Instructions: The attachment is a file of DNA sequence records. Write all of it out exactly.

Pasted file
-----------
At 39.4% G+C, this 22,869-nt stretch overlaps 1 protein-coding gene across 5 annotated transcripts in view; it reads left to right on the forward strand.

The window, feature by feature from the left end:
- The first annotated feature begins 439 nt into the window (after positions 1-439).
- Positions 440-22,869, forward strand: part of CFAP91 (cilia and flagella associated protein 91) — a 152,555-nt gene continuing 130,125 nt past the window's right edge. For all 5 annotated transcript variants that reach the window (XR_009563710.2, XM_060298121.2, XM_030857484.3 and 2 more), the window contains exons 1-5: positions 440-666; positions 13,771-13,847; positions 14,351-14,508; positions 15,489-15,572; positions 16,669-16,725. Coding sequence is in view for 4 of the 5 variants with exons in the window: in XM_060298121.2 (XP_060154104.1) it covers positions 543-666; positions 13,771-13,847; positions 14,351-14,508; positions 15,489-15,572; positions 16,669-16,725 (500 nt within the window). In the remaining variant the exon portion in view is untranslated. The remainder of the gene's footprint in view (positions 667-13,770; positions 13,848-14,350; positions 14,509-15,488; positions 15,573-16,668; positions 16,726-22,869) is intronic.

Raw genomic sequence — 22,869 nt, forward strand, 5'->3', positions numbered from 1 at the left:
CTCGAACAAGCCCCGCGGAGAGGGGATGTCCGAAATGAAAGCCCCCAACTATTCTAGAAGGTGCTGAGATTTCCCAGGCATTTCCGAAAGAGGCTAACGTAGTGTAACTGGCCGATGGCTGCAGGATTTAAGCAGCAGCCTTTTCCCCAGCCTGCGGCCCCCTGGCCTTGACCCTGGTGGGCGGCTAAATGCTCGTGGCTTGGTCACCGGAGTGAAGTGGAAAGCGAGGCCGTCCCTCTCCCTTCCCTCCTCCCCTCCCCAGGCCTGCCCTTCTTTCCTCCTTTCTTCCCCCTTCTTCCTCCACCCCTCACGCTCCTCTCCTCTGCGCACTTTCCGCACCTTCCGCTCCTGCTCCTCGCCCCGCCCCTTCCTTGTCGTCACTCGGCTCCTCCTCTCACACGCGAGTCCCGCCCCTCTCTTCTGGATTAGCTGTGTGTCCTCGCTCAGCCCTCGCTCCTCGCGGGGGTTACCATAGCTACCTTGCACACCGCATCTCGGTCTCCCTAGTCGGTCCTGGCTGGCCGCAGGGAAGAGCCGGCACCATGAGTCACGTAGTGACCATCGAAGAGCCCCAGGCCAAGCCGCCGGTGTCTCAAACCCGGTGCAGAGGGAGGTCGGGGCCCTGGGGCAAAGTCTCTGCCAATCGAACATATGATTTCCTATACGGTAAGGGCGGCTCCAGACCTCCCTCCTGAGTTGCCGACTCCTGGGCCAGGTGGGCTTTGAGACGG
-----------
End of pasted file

At 39.4% G+C, this 22,869-nt stretch overlaps 1 protein-coding gene across 5 annotated transcripts in view; it reads left to right on the forward strand.

The window, feature by feature from the left end:
- The first annotated feature begins 439 nt into the window (after positions 1-439).
- Positions 440-22,869, forward strand: part of CFAP91 (cilia and flagella associated protein 91) — a 152,555-nt gene continuing 130,125 nt past the window's right edge. For all 5 annotated transcript variants that reach the window (XR_009563710.2, XM_060298121.2, XM_030857484.3 and 2 more), the window contains exons 1-5: positions 440-666; positions 13,771-13,847; positions 14,351-14,508; positions 15,489-15,572; positions 16,669-16,725. Coding sequence is in view for 4 of the 5 variants with exons in the window: in XM_060298121.2 (XP_060154104.1) it covers positions 543-666; positions 13,771-13,847; positions 14,351-14,508; positions 15,489-15,572; positions 16,669-16,725 (500 nt within the window). In the remaining variant the exon portion in view is untranslated. The remainder of the gene's footprint in view (positions 667-13,770; positions 13,848-14,350; positions 14,509-15,488; positions 15,573-16,668; positions 16,726-22,869) is intronic.

Raw genomic sequence — 22,869 nt, forward strand, 5'->3', positions numbered from 1 at the left:
CTCGAACAAGCCCCGCGGAGAGGGGATGTCCGAAATGAAAGCCCCCAACTATTCTAGAAGGTGCTGAGATTTCCCAGGCATTTCCGAAAGAGGCTAACGTAGTGTAACTGGCCGATGGCTGCAGGATTTAAGCAGCAGCCTTTTCCCCAGCCTGCGGCCCCCTGGCCTTGACCCTGGTGGGCGGCTAAATGCTCGTGGCTTGGTCACCGGAGTGAAGTGGAAAGCGAGGCCGTCCCTCTCCCTTCCCTCCTCCCCTCCCCAGGCCTGCCCTTCTTTCCTCCTTTCTTCCCCCTTCTTCCTCCACCCCTCACGCTCCTCTCCTCTGCGCACTTTCCGCACCTTCCGCTCCTGCTCCTCGCCCCGCCCCTTCCTTGTCGTCACTCGGCTCCTCCTCTCACACGCGAGTCCCGCCCCTCTCTTCTGGATTAGCTGTGTGTCCTCGCTCAGCCCTCGCTCCTCGCGGGGGTTACCATAGCTACCTTGCACACCGCATCTCGGTCTCCCTAGTCGGTCCTGGCTGGCCGCAGGGAAGAGCCGGCACCATGAGTCACGTAGTGACCATCGAAGAGCCCCAGGCCAAGCCGCCGGTGTCTCAAACCCGGTGCAGAGGGAGGTCGGGGCCCTGGGGCAAAGTCTCTGCCAATCGAACATATGATTTCCTATACGGTAAGGGCGGCTCCAGACCTCCCTCCTGAGTTGCCGACTCCTGGGCCAGGTGGGCTTTGAGACGG